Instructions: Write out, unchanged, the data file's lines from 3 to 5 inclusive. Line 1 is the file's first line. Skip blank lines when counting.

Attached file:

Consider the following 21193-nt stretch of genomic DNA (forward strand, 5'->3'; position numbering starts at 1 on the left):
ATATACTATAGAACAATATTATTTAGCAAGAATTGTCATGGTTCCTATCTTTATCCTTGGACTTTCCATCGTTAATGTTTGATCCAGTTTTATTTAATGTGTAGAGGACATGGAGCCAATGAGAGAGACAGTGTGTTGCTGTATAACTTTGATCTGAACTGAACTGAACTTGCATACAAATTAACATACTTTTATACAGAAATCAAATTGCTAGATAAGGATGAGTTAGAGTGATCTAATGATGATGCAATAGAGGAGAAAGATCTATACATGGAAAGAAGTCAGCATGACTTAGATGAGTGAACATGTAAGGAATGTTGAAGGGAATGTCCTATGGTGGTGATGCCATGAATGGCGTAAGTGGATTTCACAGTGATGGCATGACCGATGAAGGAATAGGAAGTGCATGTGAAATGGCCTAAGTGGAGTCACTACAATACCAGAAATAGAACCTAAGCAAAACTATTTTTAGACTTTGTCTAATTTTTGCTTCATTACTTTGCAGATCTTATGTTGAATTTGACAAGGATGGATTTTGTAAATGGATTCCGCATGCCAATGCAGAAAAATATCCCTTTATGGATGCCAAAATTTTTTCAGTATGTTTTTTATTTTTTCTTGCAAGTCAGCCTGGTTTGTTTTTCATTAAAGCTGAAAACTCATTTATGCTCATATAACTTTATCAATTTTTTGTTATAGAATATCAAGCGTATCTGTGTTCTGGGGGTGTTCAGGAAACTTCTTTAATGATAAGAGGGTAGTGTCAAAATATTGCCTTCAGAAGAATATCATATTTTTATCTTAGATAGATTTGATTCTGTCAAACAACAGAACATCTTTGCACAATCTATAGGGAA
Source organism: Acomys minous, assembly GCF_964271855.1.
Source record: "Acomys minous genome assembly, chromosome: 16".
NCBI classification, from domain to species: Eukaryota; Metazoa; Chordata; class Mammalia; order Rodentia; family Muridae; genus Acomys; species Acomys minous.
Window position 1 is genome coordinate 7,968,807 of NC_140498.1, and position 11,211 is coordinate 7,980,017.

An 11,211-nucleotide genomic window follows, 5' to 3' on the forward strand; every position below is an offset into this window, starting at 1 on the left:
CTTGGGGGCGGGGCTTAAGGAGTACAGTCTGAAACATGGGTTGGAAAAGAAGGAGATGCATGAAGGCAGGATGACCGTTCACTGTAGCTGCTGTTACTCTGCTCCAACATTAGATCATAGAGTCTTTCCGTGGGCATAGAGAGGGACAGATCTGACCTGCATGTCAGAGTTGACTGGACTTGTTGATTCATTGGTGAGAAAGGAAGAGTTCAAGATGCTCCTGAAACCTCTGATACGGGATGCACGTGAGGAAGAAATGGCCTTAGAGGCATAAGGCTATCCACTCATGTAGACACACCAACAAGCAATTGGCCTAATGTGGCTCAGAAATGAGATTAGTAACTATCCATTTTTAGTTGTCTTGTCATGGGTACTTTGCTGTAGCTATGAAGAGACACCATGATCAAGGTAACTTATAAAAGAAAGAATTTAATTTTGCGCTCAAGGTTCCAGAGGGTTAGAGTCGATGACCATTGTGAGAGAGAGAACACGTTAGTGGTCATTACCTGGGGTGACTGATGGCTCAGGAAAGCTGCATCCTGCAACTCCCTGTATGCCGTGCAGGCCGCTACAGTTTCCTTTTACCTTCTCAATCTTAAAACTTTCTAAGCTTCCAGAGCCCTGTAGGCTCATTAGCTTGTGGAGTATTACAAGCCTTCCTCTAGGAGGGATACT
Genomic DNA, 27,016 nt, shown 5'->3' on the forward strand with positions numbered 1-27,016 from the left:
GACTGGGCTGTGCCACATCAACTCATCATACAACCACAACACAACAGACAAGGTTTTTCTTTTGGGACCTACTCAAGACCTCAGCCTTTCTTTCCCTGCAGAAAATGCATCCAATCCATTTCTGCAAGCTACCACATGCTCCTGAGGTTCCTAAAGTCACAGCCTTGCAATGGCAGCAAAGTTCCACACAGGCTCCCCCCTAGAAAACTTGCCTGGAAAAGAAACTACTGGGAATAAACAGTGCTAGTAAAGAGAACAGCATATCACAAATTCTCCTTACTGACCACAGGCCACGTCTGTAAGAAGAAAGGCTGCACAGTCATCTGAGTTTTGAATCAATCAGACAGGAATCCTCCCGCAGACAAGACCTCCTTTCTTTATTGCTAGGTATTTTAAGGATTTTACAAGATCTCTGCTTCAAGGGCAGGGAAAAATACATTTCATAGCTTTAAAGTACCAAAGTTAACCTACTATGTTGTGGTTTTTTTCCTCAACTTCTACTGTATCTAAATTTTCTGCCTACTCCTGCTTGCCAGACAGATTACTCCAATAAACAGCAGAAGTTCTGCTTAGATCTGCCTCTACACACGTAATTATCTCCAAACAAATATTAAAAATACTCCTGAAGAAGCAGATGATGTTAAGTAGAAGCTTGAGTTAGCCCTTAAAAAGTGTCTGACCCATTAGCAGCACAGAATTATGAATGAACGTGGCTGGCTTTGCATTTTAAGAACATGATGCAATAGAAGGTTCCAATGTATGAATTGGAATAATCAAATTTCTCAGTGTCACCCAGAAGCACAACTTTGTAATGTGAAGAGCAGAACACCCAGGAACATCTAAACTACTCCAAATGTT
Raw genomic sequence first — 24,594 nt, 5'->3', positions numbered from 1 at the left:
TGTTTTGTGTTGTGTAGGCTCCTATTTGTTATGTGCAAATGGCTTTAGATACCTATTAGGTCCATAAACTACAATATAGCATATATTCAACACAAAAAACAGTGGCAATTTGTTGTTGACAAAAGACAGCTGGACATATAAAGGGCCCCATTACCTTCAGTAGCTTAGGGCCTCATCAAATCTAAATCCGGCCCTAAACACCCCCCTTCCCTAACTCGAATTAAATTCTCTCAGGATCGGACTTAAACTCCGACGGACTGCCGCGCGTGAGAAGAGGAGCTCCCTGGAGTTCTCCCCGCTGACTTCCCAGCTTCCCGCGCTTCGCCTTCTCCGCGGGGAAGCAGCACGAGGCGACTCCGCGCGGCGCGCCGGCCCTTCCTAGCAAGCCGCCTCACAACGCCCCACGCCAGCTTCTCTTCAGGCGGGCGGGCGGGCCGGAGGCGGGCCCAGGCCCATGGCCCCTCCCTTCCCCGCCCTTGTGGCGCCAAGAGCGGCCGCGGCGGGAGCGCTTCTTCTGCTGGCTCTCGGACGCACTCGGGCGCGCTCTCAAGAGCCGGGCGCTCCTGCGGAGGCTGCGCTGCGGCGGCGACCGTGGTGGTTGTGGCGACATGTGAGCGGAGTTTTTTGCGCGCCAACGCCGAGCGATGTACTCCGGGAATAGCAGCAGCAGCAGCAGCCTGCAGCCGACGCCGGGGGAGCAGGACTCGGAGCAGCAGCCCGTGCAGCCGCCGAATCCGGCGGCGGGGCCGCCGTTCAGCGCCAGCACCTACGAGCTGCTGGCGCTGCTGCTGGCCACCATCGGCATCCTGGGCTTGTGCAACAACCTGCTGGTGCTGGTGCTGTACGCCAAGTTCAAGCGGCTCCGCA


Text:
Source organism: Acomys minous, assembly GCF_964271855.1.
Source record: "Acomys minous genome assembly, chromosome: 16".
NCBI classification, from domain to species: Eukaryota; Metazoa; Chordata; class Mammalia; order Rodentia; family Muridae; genus Acomys; species Acomys minous.